Innovation Exchange

Outdoor Museum Helensburgh


Key activities

Benefits and impacts


Further Information

2015 saw the launch of Scotland’s first Outdoor Museum in Helensburgh. The Outdoor Museum took advantage of the fact that over one hundred bollards were to be placed around Colquhoun Square, Helensburgh as part of the creation of a shared surface around the square. Traditionally bollards would have been used to delineate public space from trafficked areas; in this instance, instead of using bollards, plinths were used which meant objects/texts could be put on display to celebrate the rich history and heritage of the town.


The idea for the Outdoor Museum evolved in close consultation with local Helensburgh community during consultation for the CHORD public realm works, when the community expressed a wish for a Heritage Centre, which was outwith the scope of the project.

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Theme: Housing and Regeneration

The vision was to create an accessible Outdoor Museum that explores, celebrates and displays the rich and varied history of Helensburgh for local residents and visitors to the town, both now and in time to come. The project is also particularly an opportunity to record the untold stories - gems of history and heritage.


Local dialogue, expertise and input have been the cornerstone of the Outdoor Museum project. Over a two-year period, WAVEparticle organised a series of lively, convivial days to invite local people to be a part of it all, and to gather together stories and artefacts about the town that are surprising and revealing, entertaining and stimulating, as well as educational and informative.


As a result of this process, the content for the first 15 plinths includes, for example, text and objects that celebrate:


  • Science - John Logie Baird’s Stookie Bill
  • Business - the ‘Lily Springs’ and the ‘Comrie’ bottling plants
  • Art and Craft - the wee shoes crafted by the town’s first shoemaker
  • Social History - a family heirloom that comes with the story of the lost art of making bespoke butter pats
  • Entrepreneurship - the bell of the famous PS Comet commissioned by Henry Bell of Helensburgh, regarded as the father of steam navigation.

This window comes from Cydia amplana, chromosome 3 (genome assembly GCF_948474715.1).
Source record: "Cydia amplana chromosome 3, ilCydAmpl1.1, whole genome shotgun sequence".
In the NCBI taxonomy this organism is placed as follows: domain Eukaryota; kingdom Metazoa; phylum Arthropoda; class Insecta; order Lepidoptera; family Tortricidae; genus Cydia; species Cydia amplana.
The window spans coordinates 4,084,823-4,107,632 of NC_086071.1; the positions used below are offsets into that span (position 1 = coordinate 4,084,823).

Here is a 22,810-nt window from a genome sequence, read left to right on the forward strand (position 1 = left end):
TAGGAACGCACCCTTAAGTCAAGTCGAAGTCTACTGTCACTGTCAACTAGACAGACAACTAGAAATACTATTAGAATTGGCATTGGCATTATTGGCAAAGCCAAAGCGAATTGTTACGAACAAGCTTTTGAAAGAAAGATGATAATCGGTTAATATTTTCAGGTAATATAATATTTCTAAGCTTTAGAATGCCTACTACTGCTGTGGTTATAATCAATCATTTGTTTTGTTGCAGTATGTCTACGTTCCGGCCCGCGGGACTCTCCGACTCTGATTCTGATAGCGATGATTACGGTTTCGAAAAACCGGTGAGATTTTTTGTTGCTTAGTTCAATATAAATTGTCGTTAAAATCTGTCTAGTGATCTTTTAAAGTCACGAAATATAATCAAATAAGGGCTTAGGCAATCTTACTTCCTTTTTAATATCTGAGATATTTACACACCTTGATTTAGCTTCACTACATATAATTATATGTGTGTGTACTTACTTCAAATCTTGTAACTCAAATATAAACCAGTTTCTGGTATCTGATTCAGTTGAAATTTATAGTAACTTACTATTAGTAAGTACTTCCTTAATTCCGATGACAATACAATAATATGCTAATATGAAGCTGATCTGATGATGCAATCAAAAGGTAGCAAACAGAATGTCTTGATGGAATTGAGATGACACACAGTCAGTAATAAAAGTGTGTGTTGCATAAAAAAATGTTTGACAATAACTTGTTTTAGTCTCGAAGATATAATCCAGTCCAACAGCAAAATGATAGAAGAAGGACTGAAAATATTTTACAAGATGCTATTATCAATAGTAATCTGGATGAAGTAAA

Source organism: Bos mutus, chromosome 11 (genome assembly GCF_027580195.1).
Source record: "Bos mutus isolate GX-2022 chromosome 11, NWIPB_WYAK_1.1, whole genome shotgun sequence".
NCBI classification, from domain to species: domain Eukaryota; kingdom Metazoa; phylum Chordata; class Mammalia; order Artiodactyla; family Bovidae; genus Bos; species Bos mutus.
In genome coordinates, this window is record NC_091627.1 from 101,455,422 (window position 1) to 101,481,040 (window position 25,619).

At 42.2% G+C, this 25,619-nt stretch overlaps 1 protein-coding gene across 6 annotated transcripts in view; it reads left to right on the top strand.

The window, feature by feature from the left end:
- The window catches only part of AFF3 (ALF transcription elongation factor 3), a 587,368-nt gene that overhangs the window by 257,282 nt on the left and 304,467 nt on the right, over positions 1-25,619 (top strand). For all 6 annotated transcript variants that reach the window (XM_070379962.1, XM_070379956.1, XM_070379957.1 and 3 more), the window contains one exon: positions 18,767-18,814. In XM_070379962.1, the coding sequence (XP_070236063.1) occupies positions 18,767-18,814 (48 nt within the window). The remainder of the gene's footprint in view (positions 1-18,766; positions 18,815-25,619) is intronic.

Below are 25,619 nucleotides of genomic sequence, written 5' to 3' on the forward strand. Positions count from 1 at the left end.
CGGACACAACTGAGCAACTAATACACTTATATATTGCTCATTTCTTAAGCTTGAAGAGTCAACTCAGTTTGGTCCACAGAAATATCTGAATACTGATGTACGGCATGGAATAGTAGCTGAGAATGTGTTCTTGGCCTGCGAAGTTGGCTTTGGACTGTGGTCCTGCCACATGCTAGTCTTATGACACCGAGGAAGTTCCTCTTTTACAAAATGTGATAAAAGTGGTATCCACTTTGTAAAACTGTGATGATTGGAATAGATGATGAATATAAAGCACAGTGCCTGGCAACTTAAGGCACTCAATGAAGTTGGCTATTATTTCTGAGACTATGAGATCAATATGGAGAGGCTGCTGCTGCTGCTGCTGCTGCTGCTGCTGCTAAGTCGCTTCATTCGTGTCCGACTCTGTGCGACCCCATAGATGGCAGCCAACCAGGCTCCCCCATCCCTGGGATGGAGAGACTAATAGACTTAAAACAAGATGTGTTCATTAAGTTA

These permanent exhibits include a series of historic artefacts encapsulated in acrylic, bronze and stone, reproductions of original artefacts and three specially commissioned artworks by artists Lesley Carruthers, Kate Ive and Chris Coleman-Smith. Each object has its own plinth and carries a combination of text and image that place the exhibit in a historical, cultural and geographic context.


The Outdoor Museum proudly displays a collection of treasured objects brought forward or nominated by local residents and organisations in the town. These are treasures and stories of local, national and international significance, that are now available to the people of Helensburgh, Scotland and beyond. And as the CHORD plan has prepared the plinths for over 100 other additions, these could be added to for many years to come.

To date 15 plinths displaying stories of the town’s history and culture is on display in Colquhoun Square. A website, leaflet and app have all been provided. The project was shortlisted for the prestigious International FX award. Judges’ comments: “loved the twist, there should be more outdoor museums, every town should have one.”    

Innovation is delivered by thinking out the box, looking at what is available and adapted to serve more than one function.

Contact details:

To find out more about this case study, please contact:


Andrew Collins

Helensburgh Regeneration Project Manager

Argyll and Bute Council

01436 657633

Case study added to site: June 2016

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